Weekend Movies: Collateral Damage

What happens when you open a star-studded Christmas drama against one of the most anticipated movies of the year? I don’t know the specifics, but it certainly won’t be pretty.

Last year, Disney’s resurrection of the ‘Star Wars’ franchise pleased most moviegoers, but left others disgruntled due to its recycled formula. This week, the studio puts the continuation of the expanded universe to the test with ‘Rogue One: A Star Wars Story‘, a new(ish) entry in the saga that’s completely unlike any of the other seven feature films in the series.

Think back to the original 1977 ‘Star Wars’ film that kicked off the franchise. Remember why Princess Leia was on the run? She possessed stolen schematics for the Empire’s planet-killing weapon. Playing out like ‘Suicide Squad’ in space, ‘Rogue One’ tells the story of the unlikely team that stole those plans for the Death Star. While it’s filled with adventure and tension, this prequel/spinoff is bleak. It’s a war film. It’s gritty and dark. And with this adult take on the ‘Star Wars’ world, it doesn’t spoon-feed you its story. Instead, it’s complex and requires you to pay attention to all the dialogue and details. I went in as a casual viewer and walked away sorely disappointed at first. However, after a second viewing, I did the work and walked away more satisfied. I still have some qualms with the film overall (which I’ll let you discover on your own), but I now find more entertainment in it than just the third act.

After ‘Rogue One’, the movie that friends and co-workers have asked me about the most this winter is ‘Collateral Beauty‘. After seeing its stirring, sentimental and charming first trailer, they’re all hooked. They’ve taken the bait and can’t wait to see it. When I saw the trailer, I too anticipated its release. It looked unique and promising. Having now seen it, it’s a shame that the final product isn’t the movie it was advertised to be.

‘Collateral Beauty’ kicks off with a corporate meeting that introduces us to the company’s inspired leader. Will Smith is just as lovable as ever. Cut to three years later. Following the passing of his six-year-old daughter and the dissolution of his marriage, he’s a mess. He doesn’t speak to his friends, peers or clients. His company is going down the drain, so three fellow executives (Edward Norton, Kate Winslet and Michael Pena) plot to fraudulently get him kicked out of his own company so they can sell it. They hire three actors (Keira Knightley, Helen Mirren and Jacob Latimore) to play ghostly characters like those from Charles Dickens’ ‘A Christmas Carol’. With a private investigator (Ann Dowd) filming the interactions of Smith with the “ghosts,” they plan to doctor the footage to make it appear like he’s a madman unfit to lead the company. Somehow, we’re expected to like his three co-workers and friends through their fraud. Set during Christmas time, the movie uses no aspect of the holiday season to its favor. All emotion derives from the death of children (not just his own), which makes it super manipulative. Even if you can’t get into a sold-out ‘Rogue One’ showing, I wouldn’t recommend ‘Collateral Beauty’ unless you’re in the mood for some shameless sugary sweet sentimentality.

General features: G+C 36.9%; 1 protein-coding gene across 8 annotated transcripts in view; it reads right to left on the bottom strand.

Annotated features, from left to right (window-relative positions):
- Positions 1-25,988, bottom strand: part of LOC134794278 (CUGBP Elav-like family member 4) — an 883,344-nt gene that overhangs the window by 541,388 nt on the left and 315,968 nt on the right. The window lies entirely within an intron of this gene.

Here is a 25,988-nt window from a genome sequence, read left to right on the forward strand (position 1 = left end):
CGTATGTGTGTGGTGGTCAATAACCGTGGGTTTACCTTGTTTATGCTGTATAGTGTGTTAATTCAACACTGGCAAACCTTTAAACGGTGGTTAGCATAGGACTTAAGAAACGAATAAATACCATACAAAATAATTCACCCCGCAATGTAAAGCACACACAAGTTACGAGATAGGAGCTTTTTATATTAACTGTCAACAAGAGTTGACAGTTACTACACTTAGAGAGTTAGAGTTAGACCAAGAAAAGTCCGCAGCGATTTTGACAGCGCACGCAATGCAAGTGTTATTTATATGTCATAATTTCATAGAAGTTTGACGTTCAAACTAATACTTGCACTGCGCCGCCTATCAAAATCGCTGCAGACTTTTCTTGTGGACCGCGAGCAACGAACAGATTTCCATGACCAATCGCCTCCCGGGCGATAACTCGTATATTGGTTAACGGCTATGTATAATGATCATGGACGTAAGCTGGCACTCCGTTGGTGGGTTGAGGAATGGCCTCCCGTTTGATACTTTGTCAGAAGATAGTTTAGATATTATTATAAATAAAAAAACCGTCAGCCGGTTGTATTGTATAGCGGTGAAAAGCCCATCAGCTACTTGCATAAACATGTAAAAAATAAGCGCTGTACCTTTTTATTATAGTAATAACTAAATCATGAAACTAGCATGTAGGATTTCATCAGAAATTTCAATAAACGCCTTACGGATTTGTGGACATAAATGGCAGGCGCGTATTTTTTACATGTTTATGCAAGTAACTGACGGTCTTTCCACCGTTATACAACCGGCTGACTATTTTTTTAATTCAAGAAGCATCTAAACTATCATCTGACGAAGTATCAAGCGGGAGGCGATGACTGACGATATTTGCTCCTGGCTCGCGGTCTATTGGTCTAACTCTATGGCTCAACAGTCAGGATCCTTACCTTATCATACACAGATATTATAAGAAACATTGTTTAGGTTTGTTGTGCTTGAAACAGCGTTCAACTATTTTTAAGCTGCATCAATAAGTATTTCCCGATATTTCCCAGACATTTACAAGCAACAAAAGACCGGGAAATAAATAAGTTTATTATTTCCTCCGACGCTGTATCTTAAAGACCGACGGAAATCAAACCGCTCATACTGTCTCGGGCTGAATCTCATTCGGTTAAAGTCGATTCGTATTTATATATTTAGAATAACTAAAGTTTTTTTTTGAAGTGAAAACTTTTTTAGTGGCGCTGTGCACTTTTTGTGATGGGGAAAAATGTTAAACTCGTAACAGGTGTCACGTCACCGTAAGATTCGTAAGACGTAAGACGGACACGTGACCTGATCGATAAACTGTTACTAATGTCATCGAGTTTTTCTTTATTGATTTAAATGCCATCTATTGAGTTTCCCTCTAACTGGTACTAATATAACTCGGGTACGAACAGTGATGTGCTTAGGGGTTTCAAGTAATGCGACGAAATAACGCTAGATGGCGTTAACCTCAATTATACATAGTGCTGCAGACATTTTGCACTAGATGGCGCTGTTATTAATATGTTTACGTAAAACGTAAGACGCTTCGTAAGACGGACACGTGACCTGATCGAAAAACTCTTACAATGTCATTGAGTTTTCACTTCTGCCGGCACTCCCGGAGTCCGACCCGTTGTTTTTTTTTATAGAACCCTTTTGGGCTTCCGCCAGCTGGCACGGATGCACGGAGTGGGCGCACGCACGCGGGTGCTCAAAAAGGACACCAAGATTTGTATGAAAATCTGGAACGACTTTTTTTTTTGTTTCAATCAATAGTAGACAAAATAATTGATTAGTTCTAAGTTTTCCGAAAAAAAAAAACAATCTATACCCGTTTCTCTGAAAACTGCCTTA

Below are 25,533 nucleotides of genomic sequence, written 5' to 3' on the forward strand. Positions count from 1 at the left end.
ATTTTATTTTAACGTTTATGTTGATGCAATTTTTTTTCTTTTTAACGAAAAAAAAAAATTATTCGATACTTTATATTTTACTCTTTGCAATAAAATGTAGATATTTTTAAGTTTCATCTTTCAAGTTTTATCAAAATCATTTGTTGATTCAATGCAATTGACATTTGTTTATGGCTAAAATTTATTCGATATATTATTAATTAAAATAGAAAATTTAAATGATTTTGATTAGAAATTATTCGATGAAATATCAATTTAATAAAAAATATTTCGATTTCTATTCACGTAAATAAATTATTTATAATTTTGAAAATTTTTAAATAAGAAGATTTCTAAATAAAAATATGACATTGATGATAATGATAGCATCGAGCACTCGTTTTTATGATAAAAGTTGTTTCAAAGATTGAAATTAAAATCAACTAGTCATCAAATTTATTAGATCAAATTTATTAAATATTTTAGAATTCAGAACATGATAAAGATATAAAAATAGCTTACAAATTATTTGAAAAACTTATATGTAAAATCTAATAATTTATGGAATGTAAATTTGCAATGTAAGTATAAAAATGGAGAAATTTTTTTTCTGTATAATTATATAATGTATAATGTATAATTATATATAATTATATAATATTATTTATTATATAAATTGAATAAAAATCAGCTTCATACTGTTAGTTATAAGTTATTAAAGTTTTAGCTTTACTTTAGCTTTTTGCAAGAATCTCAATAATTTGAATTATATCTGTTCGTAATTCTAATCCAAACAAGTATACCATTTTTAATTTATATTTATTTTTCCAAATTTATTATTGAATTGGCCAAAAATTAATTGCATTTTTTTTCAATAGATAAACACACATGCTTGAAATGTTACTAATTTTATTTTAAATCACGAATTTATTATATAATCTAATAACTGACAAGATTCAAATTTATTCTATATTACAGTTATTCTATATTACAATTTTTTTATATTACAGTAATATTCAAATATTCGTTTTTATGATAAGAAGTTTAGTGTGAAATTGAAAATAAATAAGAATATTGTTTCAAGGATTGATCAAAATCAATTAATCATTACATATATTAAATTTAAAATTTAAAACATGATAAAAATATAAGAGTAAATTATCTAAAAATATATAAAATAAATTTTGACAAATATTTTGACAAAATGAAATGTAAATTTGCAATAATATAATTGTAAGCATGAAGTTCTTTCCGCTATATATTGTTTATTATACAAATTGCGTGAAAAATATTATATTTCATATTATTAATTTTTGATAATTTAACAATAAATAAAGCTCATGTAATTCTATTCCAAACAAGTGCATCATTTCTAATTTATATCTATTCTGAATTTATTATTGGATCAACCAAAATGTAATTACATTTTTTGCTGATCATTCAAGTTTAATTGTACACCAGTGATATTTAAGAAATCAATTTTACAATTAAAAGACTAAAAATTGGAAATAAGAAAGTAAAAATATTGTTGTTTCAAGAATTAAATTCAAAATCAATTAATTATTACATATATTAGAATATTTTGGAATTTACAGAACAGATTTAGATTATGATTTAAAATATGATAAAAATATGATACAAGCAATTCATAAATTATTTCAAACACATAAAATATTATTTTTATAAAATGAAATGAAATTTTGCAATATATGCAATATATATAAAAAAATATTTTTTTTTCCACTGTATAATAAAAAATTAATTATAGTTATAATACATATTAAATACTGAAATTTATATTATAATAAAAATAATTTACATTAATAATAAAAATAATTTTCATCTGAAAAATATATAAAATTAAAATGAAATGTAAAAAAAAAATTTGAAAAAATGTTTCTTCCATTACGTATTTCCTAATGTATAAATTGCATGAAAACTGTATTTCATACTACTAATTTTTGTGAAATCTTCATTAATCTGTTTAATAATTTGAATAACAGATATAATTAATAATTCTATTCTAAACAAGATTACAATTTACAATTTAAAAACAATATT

It’s been several years since Denzel Washington directed a film, but thanks to Paramount, his latest hits four screens this weekend. The Oscar hopeful ‘Fences‘ tells the story of a black American working-class man in the mid 1950s. You don’t need to be told that it’s based on a stage play in order to know it because it’s extremely obvious by the way the film plays out and the dialogue unfolds. Washington stars with Viola Davis in a wonderful supporting role. The first half works very well, but the second half is completely disconnected and unlikable. Both actors made it onto my nominations ballot for the Utah Film Critics Association year-end voting, but those are the only accolades that I can give ‘Fences’.

It’s also worth pointing out that ‘Manchester by the Sea’ has expanded again and is now playing wide.

Leave a Reply

Your email address will not be published. Required fields are marked *